In later salvaging attempts during the 19th century, additional small quantities of porcelain were recovered. Johan Kjellberg, diving in 1860s succeeded in taking up 77 dozen pieces of porcelain and Captain Lampa and James Bourn, according to newspaper reports from 1877, recovered "a lot of porcelain… consisting of tea and coffee cups and saucers, large and small places, tea and coffee pots, etc".
By the time of the mid 19th century the old oak hull had now blackened and become attractive for making furniture. Several attempts were thus made to bring up as much as possible of this hard and valuable wood. To this end several diving companies approached the wreck and at least some of them seemed to have used dynamite to pry the hull apart. In 1864 and 1876 pieces of oak were salvaged from the wreck and some amounts of porcelain.
In 1905, James Keiller, a member of one of the distinguished Gothenburg families of Scottish descent, and Carl Lyon, an antique dealer, obtained royal permission to salvage what could be left of the wreck. The salvaging continued over the summers of 1906-09 but could due to the previous blastings of the wreck only recover around 3,000 undamaged porcelain pieces 'within an area sized as a football field, covered with shards'. After this 'nothing' was believed to remain of the ship and the wreck site was forgotten again.
Of the recovered pieces a large proportion were medium sized fruit dishes in blue and white. Teacups and saucers of 'eggshell thinness' are mentioned in early reports from the salvage operation while the full total of undamaged eggshell tea sets from the Gotheborg might well be less than a few dozen.
In 1986 after having rediscovered the wreck site and obtained the necessary permits, the diving instructor and his wife Anders and Berit Wästfelt started a full-scale marine archaeological excavation of the Gotheborg that over the years would get the attention of the whole world. This got its continuation in October 1992 when they launched their idea of building a full-scale sailing replica of the Gotheborg I which was to become the Gotheborg III project.
In the excavation years of 1986-1991, less than 300 complete items and 6 tones of porcelain shards were found. The only structured analysis so far made of the cargo of the East Indiaman Gotheborg was made by Berit Wästfelt published in The porcelain from the East Indiaman Götheborg (1990). In this book Wästfelt analyze the blue and white part of the cargo based on the remains of the cargo found during the excavation. The complete items were much too few to represent more than a very small part of the cargo. Most of the analysis was thus based on the shards, where the first challenge was to reconstruct the occurring patterns.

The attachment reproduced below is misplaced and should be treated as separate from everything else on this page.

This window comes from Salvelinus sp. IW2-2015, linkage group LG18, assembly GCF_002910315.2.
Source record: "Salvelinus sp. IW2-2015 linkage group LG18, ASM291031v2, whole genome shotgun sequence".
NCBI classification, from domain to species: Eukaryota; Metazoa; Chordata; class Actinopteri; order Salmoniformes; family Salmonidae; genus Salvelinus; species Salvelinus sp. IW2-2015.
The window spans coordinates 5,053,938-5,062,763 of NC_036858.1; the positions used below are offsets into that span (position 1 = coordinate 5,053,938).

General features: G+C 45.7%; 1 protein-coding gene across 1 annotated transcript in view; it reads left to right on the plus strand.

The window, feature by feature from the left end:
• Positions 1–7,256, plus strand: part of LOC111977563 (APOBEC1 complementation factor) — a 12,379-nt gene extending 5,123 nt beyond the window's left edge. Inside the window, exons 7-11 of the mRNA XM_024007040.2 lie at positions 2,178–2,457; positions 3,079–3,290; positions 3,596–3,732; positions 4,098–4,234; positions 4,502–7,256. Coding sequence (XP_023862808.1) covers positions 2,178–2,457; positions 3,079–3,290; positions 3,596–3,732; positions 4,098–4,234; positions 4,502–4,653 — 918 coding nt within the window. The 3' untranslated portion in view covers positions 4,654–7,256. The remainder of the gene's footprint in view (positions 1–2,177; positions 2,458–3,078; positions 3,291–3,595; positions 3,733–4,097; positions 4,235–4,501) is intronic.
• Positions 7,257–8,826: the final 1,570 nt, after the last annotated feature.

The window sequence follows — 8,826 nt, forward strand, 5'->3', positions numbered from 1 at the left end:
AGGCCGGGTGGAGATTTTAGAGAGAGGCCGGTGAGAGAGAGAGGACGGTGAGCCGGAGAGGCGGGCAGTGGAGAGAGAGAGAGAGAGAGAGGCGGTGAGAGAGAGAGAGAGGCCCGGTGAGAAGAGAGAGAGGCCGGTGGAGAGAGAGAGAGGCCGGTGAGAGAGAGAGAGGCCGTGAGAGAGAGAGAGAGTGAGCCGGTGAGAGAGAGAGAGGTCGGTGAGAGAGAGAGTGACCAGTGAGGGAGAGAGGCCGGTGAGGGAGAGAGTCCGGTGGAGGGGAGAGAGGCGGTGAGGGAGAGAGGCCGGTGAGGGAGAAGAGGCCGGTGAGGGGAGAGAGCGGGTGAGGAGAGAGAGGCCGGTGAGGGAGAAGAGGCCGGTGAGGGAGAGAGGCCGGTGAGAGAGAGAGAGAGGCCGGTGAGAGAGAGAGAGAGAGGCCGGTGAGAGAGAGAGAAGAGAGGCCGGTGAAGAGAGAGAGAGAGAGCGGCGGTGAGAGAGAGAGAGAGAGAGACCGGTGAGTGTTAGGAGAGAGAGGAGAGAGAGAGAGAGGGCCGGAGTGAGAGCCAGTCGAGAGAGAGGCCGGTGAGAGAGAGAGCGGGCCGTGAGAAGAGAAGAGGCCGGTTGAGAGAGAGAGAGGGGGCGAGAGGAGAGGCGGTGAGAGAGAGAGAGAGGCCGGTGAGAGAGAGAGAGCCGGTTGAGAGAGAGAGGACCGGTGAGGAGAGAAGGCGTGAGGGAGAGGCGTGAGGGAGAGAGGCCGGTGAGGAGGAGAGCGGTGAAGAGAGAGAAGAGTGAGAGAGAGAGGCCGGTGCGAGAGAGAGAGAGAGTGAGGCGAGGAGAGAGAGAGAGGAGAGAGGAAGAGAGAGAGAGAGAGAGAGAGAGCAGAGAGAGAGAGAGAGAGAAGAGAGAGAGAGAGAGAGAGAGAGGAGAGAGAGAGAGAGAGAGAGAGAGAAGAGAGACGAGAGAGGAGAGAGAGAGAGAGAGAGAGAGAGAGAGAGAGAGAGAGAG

From the cargo list of the ship they knew the Gotheborg had carried 289 chests, 12 tubs and 238 bundles of porcelain, weighing all in all around 100 tons, this all in all probably being between 500,000 - 600,000 pieces. Any description of the actual content of these chests and bundles has not been found so far.
From the sea, tons of porcelain shards were picked up. And the findings were brought to the base camp at the Fortress of New Elvsborg, for registration and preservation.
The second largest part of the cargo as represented by the excavated shards was porcelain with underglaze blue decoration combined with an all covering brown iron based glaze on the other side. This type of wares are usually called 'Café au lait' or 'Batavia' and in this sample proved to be less sturdy than the sole 'blue and white' part, and had to a large extent lost its gloss. When the 'Batavia' brown glaze surface eroded over time, it seems to have made a good ground for barnacles and clams to live on and a large number of brown glazed shards were found with encrustation particularly covering the brown glazed surfaces.
One special variation of polychrome decoration called 'Chinese Imari' was found on around 10% of the shards from the excavation. The Chinese Imari decoration was defined in Berit Wästfelts report as porcelain with a combination of underglaze blue cobalt and on-glaze enamels of which mostly appeared to be iron red and gold. Quite a number of shards with their enamels intact were found to merit this classification and to establish the normally occurring decorations. Traces of the iron red colors could often be seen in outlines and in rare occasion, traces of gold.